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The Son of a Poor Candle-maker - April 17

  • 2013 4 Apr
  • COMMENTS
The Son of a Poor Candle-maker - April 17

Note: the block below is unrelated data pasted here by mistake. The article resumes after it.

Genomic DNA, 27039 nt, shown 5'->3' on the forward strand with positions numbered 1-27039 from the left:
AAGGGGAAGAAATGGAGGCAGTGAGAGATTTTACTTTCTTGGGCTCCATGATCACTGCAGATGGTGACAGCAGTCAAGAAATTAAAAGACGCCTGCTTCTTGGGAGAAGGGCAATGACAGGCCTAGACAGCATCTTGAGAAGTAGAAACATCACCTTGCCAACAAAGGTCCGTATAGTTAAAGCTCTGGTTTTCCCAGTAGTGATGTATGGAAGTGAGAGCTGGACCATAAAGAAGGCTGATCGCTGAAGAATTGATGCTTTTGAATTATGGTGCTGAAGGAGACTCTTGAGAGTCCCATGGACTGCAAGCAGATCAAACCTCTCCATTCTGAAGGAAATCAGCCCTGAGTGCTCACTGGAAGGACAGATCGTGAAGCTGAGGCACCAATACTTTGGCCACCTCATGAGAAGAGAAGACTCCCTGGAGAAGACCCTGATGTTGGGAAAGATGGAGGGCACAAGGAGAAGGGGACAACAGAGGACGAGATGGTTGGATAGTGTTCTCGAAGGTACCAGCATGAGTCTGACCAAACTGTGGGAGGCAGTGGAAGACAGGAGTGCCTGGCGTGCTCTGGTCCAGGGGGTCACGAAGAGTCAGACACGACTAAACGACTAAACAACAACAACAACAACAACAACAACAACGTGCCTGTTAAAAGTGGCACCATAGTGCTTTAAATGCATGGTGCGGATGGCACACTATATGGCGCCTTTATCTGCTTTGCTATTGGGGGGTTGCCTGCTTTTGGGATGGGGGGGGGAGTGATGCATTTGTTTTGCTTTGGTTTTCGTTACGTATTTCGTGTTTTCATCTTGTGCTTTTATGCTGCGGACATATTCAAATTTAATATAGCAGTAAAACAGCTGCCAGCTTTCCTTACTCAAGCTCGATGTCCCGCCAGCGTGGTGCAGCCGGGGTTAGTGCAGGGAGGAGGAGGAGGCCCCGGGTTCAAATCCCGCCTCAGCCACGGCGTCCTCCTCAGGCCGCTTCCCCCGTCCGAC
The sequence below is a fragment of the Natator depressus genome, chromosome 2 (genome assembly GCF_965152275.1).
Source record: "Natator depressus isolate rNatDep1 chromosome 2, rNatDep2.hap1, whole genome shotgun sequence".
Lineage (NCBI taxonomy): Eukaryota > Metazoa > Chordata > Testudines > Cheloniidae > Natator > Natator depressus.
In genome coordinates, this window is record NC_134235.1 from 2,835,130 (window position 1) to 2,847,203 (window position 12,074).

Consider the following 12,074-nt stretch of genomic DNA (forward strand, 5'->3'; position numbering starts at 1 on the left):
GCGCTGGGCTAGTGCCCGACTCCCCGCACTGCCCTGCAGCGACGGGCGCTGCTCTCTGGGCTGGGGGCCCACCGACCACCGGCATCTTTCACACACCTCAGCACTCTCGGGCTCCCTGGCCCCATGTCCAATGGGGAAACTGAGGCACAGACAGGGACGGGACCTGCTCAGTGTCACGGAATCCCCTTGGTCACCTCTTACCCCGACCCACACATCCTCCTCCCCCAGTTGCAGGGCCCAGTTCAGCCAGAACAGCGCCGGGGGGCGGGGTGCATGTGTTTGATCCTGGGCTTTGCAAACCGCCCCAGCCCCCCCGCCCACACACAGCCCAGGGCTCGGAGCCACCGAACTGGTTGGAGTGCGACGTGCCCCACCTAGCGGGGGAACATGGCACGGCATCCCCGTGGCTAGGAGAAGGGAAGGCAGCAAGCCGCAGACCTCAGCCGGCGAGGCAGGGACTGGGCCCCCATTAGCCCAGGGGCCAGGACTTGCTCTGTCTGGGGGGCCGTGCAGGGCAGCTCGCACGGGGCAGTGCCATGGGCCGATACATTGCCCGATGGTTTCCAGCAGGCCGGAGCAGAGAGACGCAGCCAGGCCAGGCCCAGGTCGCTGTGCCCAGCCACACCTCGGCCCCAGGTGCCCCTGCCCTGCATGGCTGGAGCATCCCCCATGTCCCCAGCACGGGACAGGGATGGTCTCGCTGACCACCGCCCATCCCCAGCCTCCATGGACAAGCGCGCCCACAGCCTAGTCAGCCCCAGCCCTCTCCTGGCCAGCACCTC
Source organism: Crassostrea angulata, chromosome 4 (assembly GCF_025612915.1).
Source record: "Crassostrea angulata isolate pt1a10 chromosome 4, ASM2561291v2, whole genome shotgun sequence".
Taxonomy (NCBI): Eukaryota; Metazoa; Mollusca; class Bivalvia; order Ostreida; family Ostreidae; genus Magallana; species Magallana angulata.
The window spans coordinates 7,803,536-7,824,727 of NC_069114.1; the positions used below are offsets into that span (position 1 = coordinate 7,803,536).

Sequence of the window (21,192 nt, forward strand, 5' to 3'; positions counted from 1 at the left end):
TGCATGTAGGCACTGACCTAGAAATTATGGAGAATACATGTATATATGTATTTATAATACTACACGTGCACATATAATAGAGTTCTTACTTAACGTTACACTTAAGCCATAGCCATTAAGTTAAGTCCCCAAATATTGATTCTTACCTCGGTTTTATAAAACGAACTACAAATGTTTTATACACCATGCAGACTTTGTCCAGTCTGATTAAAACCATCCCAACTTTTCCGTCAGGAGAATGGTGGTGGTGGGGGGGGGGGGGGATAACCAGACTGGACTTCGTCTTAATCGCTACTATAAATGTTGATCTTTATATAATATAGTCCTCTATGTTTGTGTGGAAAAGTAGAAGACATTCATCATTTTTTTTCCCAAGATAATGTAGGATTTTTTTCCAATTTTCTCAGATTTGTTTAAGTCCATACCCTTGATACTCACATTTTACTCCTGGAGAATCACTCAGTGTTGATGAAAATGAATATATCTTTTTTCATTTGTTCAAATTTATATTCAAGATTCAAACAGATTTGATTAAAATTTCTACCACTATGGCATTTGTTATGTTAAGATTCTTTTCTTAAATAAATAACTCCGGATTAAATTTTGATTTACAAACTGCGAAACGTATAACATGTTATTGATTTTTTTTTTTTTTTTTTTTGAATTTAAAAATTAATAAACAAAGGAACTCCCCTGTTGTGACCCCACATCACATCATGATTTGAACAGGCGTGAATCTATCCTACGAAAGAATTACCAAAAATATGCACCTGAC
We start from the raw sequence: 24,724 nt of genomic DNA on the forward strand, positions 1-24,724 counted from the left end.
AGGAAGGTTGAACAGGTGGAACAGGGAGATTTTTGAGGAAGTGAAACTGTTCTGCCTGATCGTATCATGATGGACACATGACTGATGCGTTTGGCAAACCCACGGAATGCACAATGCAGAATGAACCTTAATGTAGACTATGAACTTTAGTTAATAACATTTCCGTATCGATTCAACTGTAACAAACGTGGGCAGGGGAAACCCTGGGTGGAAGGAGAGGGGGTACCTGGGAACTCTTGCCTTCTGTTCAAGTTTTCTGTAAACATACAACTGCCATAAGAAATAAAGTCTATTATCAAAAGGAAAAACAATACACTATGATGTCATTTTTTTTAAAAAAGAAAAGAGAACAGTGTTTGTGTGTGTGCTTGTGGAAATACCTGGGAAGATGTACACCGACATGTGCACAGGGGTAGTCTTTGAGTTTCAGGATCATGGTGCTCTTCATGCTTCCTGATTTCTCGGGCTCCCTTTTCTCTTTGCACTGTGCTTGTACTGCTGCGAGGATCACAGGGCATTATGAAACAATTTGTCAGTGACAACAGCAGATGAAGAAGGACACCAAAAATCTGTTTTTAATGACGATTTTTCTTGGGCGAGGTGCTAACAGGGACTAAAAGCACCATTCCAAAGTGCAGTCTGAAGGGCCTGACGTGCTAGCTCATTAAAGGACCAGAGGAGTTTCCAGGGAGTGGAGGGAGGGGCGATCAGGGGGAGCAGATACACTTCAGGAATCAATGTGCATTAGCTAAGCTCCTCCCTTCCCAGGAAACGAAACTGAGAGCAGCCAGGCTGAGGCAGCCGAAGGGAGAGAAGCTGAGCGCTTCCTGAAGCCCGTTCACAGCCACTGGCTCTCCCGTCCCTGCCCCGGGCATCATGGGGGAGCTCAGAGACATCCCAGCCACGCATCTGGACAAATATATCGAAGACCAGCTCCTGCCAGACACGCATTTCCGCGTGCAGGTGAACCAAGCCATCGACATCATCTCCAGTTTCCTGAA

On APRIL 17, 1790, the son of a poor candle-maker died. The 15th of 17 children, he apprenticed as a printer, and published a popular almanac. He retired at age 42, then taught himself five languages, invented the rocking chair, bifocal glasses, and the lighting rod, which earned him degrees from Harvard and Yale. He helped found the University of Pennsylvania, a hospital, America's first postal system and fire department. He became the governor of Pennsylvania, signed the Declaration of Independence and called for prayer at the Constitutional Convention. He was also president of America's first anti-slavery society. His name was Ben Franklin. In his Poor Richard's Almanac, May 1757, Ben Franklin wrote: "Work as if you were to live 100 years; pray as if you were to die tomorrow." In a pamphlet for Europeans titled "Information to Those Who Would Remove to America," 1754, Benjamin Franklin wrote: "Atheism is unknown there; Infidelity rare and secret; so that persons may live to a great age in that country without having their piety shocked by meeting with either an Atheist or an Infidel. And the Divine Being seems...pleased to favor the whole country."